The 3 Best Healthy Aging Tips, According To Functional Medicine Doctor Frank Lipman

mbg Founder & Co-CEO By Jason Wachob
mbg Founder & Co-CEO

Jason Wachob is the Founder and Co-CEO of mindbodygreen and the author of Wellth.

Image by mbg Creative

For a widely recognized trailblazer in functional and integrative medicine and a New York Times bestselling author of five books, Frank Lipman, M.D.'s philosophy on healthy aging is surprisingly simple.

"Basically, eat less, laugh more, deal with your stress, take sleep seriously. What else would be important?" he tells me on this episode of the mindbodygreen podcast. 

We discuss everything from how to eat for anxiety to how to get optimal vitamin D levels to the specific blood tests you should ask for at your annual checkup, and Lipman provides expert advice that seamlessly combines the best of traditional Western medicine with age-old healing techniques from the East. 

But what excites Lipman the most in this day and age, it turns out, is the concept of aging itself, namely, the ways we can prolong our health, not necessarily our lives.

"We should be aware of increasing our health span, not our life span," he tells me. 

Below are Lipman's three tips on how to increase our health span. Not only are they incredibly simple and easy, but they're also absolutely free. 

1. Move intentionally.

It's not just about exercising more, as Lipman puts it, but exercising intentionally and intelligently is crucial for extending our health. 

"As you get older, it's harder to recover when you injure yourself. So it's important to change the way you exercise according to your body," he says. 

That said, working out can have an opposite effect on healthy aging if we're not exercising safely and properly. According to Lipman, the key to healthy aging lies in moving in an intentional way that pushes your body, but not so much that it causes an injury.

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2. A little physical adversity is good for us.

"A little bit of stress is actually good for you," Lipman states, a lesson he actually learned from his Chinese medicine teacher. 

This idea of a "little bit of stress" encompasses a wide range of physical adversity—spurts of high-intensity exercise, experiencing hot and cold temperatures, and fasting are all ways we can put our bodies under just a little bit of stress and stimulate longevity

"They're stressing your body a little bit, enough to stimulate what some people are now calling these longevity genes." It's as if the physical adversity is teaching your body to better handle any big stressors (i.e., illnesses and environmental stressors) that may come your way.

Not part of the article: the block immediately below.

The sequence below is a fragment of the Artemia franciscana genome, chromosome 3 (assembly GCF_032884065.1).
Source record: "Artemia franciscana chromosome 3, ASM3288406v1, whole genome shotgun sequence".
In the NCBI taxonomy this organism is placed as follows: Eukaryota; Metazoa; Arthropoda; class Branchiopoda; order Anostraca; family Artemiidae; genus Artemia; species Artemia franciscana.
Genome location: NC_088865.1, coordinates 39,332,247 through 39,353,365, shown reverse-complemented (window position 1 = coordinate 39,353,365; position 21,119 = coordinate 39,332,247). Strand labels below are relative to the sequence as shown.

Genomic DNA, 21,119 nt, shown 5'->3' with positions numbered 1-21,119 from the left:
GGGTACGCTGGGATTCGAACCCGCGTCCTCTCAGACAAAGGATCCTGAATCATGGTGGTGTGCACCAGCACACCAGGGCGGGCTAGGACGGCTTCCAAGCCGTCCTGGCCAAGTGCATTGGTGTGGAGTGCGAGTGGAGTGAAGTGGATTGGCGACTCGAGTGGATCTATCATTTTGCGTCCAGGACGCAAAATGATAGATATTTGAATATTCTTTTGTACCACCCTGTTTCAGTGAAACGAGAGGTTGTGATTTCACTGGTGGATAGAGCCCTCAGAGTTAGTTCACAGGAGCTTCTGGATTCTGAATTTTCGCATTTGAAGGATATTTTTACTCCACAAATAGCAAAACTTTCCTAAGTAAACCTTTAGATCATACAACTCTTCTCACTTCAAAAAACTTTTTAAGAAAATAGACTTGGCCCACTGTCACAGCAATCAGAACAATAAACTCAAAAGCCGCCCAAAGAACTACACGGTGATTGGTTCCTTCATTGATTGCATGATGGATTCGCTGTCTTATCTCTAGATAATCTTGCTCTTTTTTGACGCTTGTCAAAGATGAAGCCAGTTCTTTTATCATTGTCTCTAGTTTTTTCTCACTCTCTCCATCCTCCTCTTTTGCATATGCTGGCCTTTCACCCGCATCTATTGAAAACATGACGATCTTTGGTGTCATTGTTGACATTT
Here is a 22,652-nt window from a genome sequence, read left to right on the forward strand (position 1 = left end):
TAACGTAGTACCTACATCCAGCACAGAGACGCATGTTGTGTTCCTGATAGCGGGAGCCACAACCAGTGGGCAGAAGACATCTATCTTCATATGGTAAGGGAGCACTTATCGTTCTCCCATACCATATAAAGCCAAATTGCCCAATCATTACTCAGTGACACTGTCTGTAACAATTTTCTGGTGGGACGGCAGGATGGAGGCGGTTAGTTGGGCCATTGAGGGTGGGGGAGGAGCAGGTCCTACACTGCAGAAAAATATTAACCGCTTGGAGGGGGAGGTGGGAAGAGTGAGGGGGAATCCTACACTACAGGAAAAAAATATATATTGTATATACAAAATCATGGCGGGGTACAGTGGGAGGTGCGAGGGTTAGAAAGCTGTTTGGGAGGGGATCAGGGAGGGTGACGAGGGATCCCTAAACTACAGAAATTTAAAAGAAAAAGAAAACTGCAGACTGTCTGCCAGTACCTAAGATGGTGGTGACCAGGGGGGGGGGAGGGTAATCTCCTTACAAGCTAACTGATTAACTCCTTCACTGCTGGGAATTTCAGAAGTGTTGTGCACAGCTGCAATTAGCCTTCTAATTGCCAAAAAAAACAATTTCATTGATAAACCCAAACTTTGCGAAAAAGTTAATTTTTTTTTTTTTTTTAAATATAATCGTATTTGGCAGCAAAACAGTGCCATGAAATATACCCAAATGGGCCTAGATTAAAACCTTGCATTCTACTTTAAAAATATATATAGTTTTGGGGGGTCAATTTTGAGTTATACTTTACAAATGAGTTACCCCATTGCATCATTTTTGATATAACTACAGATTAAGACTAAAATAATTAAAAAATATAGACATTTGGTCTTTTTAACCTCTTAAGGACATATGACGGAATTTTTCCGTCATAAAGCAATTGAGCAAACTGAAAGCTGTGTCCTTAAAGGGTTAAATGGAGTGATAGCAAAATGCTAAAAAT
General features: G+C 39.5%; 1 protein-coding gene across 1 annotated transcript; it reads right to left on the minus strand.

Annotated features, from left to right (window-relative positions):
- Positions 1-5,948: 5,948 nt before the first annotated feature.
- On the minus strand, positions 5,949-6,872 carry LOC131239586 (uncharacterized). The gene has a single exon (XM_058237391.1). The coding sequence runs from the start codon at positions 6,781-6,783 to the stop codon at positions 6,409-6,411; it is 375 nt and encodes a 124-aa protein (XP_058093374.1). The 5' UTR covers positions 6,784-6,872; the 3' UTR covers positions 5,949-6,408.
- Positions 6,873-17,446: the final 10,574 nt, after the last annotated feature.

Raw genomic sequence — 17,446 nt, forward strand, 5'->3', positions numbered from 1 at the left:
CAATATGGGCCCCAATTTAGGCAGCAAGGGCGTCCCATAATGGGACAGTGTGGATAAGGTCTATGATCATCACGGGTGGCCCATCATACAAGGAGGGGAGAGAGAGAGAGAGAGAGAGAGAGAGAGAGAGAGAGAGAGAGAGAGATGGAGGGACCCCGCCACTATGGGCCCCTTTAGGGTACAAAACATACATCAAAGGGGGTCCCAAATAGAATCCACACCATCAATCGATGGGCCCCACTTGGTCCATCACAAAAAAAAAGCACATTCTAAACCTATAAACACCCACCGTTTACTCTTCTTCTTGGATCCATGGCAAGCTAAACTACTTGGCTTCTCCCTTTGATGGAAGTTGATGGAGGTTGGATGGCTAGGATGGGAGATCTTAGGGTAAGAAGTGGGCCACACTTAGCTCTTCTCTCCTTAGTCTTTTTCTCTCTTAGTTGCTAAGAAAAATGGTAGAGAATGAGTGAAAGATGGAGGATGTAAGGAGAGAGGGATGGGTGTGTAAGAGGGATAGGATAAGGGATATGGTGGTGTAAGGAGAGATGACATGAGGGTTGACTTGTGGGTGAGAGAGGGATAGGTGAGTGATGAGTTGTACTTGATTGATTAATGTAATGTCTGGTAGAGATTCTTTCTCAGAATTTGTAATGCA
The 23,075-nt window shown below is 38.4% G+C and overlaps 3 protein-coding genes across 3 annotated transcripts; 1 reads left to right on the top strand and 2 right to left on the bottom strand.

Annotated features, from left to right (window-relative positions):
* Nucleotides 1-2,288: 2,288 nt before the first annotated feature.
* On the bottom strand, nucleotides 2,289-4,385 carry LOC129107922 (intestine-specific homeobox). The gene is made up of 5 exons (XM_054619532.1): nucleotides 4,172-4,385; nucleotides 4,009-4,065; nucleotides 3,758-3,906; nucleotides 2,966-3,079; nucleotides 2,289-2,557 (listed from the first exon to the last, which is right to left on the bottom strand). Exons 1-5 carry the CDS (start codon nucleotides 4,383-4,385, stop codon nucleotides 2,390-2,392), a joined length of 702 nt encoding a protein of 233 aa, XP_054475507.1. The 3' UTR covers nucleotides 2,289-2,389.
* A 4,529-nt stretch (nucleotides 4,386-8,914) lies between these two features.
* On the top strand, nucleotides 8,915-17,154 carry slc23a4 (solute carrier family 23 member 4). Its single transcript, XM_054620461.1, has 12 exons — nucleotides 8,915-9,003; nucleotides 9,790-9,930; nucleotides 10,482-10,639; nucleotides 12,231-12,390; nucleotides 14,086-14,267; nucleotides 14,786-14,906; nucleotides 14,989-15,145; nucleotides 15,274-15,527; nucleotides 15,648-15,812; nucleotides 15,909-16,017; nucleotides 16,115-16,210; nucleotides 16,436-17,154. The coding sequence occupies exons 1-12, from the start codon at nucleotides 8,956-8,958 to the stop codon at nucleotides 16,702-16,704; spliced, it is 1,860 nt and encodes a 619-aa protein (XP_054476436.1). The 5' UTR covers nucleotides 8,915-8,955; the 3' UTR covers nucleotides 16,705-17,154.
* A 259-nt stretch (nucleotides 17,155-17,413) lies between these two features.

That's not to say you should starve yourself or push yourself through a half-marathon with little training—to reap the longevity benefits of stress, Lipman believes a little truly goes a long way

"I'm seeing incredible results with just telling people to skip breakfast," he adds. 

So make sure you're not putting your body under too much stress, as we know that constant, chronic stress can be the foundation for many health-related issues. So if your body needs breakfast, eat breakfast!

3. Don't take life too seriously.

Lipman's final piece of advice (and, arguably, the most important) is to remember to enjoy life. In our world of biohacking and meticulous measuring, we can become so caught up in all of the numbers and blood tests and food restrictions that it may cause more harm than good

"Biohacking is a very good, preventive thing. But then it can go a little too far, and you could become too stressed about it," Lipman says. 

He even believes that stressing about nutrition and diet can actually have the opposite effect. Sometimes, the stress that comes with being neurotic about food can actually spark worse reactions in people than if they had just eaten the allergen itself. 

"I think the stress of being neurotic and dogmatic about food is probably worse for you than eating a little bit." 

Of course, some people have serious flare-ups with certain foods, so that's not to say you should ignore your allergies with a nonchalant, carefree attitude. But the concept of orthorexia and being neurotic about food isn't healthy, according to Lipman. That said, we should be aware of when we're going too far when it comes to our well-being. 

So, if you're going to remember one piece of Lipman's valuable advice, let this be it: "Eat less and laugh more. You've got to have some humor about it, and you've got to loosen up." 

There you have it—a little physical adversity, but don't take it too seriously. A wise—yet simple—sentiment from the famous Frank Lipman, himself. As the holidays are quickly approaching, you might want to make relaxation a priority this season. You can even tell your family members that taking the time to sit back and laugh was prescribed by a widely recognized functional medicine doctor.

 

Enjoy this episode sponsored by Nature Made! And don't forget to subscribe to our podcast on iTunes, Google Play, or Stitcher, and sign up for our podcast newsletter!

And are you ready to learn how to fight inflammation and address autoimmune disease through the power of food? Join our 5-Day Inflammation Video Summit with mindbodygreen’s top doctors.

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